# Talk:2073: Kilogram

I didn't know that weights and currencies could be converted 1:1, that's cool! Fabian42 (talk) 16:37, 16 November 2018 (UTC)

I wish they *had* redefined the kilogram a little bit. It would have been neat if 1 kg was exactly the weight of 1 dm^3 (1 litre) of water under one atmosphere of pressure. Right now it's soooo close. It's a good enough estimate for simple maths, but whenever you tell people that a litre of water weighs one kilogram the pedants comes out of the woodworks... Kapten-N (talk) 16:50, 16 November 2018 (UTC)

Up until 1964 a litre (and therefore actually the metre too) used to be defined as the volume that water with mass 1kg takes. But this is not good for exact measurements not only because you need exactly reproducable temperature, pressure (not so problematic, because you can measure them and then calculate the divergence) and gravity (not so easy to measure, because you need an exact mass and exact masses are impossible to keep the same), but also because you need pure water free of any polutions of other stuff (hard and expensive) and even free of tiny amounts of isotopes which are deuterium and tritium (even way more expensive). Because the water that was used then was never close to pure the actual weight of water nowadays is 0.99997kg at 4°C and 1.013bar and I don't know which value for g. There is also another definition which I like, but is hard to measure in real life scenarios: E=mc². A kilogramm should be 1/c² of the mass which anything becomes heavier that you accelerate by the energy of one Joule. --162.158.90.150 17:11, 16 November 2018 (UTC)

- But how do you define/measure a Joule then? Fabian42 (talk) 18:19, 16 November 2018 (UTC)
- No, until 1964, meter and litre were totally independent, a meter has never been defined directly or indirectly in relation to a mass of water. It is only since 1964 that the liter is defined as a cubic decimeter.162.158.90.36 18:36, 16 November 2018 (UTC)
- Also, in E=mc², E is the energy
**at rest**(for a stationary object of mass m), so your definition using the acceleration makes no sense.162.158.88.254 18:47, 16 November 2018 (UTC)

Actually, for the new definition of the kilo using the Kibble balance you need to measure the gravity... 162.158.134.16 17:34, 16 November 2018 (UTC)

Welp, looks like 1 kg, a.k.a. 1 lb, a.k.a 2.2 lb, is now officially defined to have zero mass.
172.69.50.28 16:56, 16 November 2018 (UTC)

- …or infinite. Fabian42 (talk) 16:59, 16 November 2018 (UTC)
- What I understand: the joke is not (only) about 1 (old) kg = 1 (old) lb, but (also) about 1 new kg = 1 old lb... or 1 new lb = 1 old kg :^) Or about a ring of positive characteristic --188.114.102.94 17:08, 16 November 2018 (UTC)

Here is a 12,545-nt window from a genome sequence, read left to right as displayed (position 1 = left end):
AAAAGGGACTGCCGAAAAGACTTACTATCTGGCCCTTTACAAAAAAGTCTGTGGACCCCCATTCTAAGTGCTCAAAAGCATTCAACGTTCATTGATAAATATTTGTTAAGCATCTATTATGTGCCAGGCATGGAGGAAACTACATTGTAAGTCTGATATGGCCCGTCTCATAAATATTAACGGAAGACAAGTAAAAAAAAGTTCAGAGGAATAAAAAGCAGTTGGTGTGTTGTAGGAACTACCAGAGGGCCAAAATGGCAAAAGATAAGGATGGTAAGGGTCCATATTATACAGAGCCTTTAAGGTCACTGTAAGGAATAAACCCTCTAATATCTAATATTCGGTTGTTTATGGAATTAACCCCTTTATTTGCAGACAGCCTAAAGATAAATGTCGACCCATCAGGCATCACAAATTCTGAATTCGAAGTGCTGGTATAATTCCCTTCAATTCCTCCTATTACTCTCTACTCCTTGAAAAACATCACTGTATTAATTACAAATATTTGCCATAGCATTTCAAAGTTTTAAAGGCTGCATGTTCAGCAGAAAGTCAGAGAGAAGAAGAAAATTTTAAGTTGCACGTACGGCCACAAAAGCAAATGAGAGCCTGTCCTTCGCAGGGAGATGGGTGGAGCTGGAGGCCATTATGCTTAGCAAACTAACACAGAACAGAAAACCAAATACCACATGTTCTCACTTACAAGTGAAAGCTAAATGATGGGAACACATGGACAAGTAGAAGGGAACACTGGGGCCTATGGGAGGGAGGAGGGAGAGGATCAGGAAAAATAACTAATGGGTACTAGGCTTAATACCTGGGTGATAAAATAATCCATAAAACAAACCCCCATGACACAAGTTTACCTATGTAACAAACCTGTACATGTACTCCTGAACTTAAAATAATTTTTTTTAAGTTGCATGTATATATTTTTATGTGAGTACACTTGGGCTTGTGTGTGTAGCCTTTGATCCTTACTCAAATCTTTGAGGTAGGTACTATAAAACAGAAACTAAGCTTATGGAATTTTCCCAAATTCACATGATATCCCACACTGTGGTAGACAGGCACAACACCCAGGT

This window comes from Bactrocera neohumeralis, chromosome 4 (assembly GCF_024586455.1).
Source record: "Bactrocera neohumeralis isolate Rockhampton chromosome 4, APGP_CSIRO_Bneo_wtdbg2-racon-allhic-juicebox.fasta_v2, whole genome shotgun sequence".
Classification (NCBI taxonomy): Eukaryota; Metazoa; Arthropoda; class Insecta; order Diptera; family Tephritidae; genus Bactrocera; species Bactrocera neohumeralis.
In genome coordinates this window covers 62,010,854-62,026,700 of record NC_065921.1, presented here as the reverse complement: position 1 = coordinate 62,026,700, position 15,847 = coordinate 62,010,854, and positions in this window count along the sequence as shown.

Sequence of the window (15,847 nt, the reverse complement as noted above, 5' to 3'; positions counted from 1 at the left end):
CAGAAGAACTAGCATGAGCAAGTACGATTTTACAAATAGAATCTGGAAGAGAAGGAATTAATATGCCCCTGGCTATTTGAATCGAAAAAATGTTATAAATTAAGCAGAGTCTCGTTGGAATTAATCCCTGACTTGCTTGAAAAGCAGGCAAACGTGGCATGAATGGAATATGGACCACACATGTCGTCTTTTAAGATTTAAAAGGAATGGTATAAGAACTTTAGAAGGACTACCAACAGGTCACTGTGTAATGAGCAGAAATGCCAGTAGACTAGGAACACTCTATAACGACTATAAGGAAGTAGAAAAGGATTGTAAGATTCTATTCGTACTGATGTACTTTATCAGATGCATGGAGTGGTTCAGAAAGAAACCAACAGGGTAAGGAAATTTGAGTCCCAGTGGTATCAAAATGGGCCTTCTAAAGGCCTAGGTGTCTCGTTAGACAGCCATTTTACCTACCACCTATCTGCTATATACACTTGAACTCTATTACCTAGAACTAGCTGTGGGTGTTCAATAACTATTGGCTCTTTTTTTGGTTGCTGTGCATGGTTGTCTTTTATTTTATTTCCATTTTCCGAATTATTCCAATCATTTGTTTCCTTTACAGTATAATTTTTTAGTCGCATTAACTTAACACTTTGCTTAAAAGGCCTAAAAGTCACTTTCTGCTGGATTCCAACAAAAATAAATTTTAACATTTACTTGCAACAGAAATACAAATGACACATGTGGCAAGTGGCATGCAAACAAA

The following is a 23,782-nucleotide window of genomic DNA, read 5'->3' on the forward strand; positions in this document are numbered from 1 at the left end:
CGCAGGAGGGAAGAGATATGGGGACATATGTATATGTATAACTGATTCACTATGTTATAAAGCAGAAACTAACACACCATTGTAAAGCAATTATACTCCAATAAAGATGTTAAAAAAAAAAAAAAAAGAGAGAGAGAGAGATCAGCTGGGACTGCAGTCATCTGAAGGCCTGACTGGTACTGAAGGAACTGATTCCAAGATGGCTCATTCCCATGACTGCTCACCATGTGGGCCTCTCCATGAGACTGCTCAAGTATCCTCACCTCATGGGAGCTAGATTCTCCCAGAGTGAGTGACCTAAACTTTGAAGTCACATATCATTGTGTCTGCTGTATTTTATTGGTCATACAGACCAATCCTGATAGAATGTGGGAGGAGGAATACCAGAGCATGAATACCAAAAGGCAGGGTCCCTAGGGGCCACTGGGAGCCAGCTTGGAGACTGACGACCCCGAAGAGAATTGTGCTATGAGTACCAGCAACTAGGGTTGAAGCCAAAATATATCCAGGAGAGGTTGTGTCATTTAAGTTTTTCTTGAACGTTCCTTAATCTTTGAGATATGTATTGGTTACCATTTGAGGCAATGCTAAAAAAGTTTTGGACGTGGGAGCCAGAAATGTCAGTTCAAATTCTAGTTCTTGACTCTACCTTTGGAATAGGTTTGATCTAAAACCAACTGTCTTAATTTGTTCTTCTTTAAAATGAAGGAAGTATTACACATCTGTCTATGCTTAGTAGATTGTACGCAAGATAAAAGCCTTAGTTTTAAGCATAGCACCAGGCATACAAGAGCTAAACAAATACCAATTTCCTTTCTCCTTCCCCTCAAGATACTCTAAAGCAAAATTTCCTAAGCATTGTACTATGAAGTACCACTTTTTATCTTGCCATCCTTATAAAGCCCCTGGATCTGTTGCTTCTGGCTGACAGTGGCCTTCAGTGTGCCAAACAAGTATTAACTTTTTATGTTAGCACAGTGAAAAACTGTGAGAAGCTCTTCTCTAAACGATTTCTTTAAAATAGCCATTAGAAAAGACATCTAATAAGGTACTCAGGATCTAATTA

what about the ambiguity of the pound? would they reference an Avoirdupois bound or a Troy lb? --wonderkatn 172.69.50.16 (talk) *(please sign your comments with ~~~~)*

I don't believe the Imperial system is "no longer used". Gills have been retired, but yards and even chains are still in use, not to mention the Imperial ~~lb~~ pint. Yngvadottir (talk) 18:49, 16 November 2018 (UTC)

- The imperial system has some good things about it. Feet are divisible by 12, and Fahrenheit is much nicer for human temperatures. Linker (talk) 18:55, 16 November 2018 (UTC)
- Yeah, coz it's so easier to divide by 12 than to divide by 10! 162.158.89.61 (talk)
*(please sign your comments with ~~~~)*- No it is easier to divide by 2, 3, 4, and 6, and yes, I can divide the number of feet by 10 easily in my head. SDSpivey (talk) 19:15, 16 November 2018 (UTC)
- The idea is that with twelve parts, you can have 1/2, 1/3, 1/4, 1/6, and 1/12 all be integer number of parts. This is why these types of systems developed in the past, and why so many systems also had multiples of 60 (you can do the math here.). They were easy to divide by merchants without access to any sort of calculation method. The base-10 system is great if you're only ever dealing with halves or tenths. But if you want a quarter or a third of something, you have to split the base units. It's no longer necessary in modern life, but it had a real advantage in ancient times. Cgrimes85 (talk) 19:18, 16 November 2018 (UTC)

- Yeah, coz it's so easier to divide by 12 than to divide by 10! 162.158.89.61 (talk)

Ok, I'm going to point out something. What's a meter? 1000 milimeters. What's a milimeter? .....skipping the questions all the way to the end, the answer is "the wavelength of the color orange". Or at least that's what I read. So my question is: why orange? What's so special about orange? What as a species or as a solar system or as universe does the color orange have to do with anything? 172.68.90.10 21:50, 16 November 2018 (UTC) SiliconWolf

**Be very careful**

An announcement to a new definition of the kilogram is published wildly (I mean what I'm saying) today. Please do not present this issue as a final fact, I'm still missing an official statement -- it's just press hype. And there are two possible definitions taken account, not only the one from the US. The final decision right now looks like some of Randall's compromises. Just sayin... --Dgbrt (talk) 20:01, 16 November 2018 (UTC)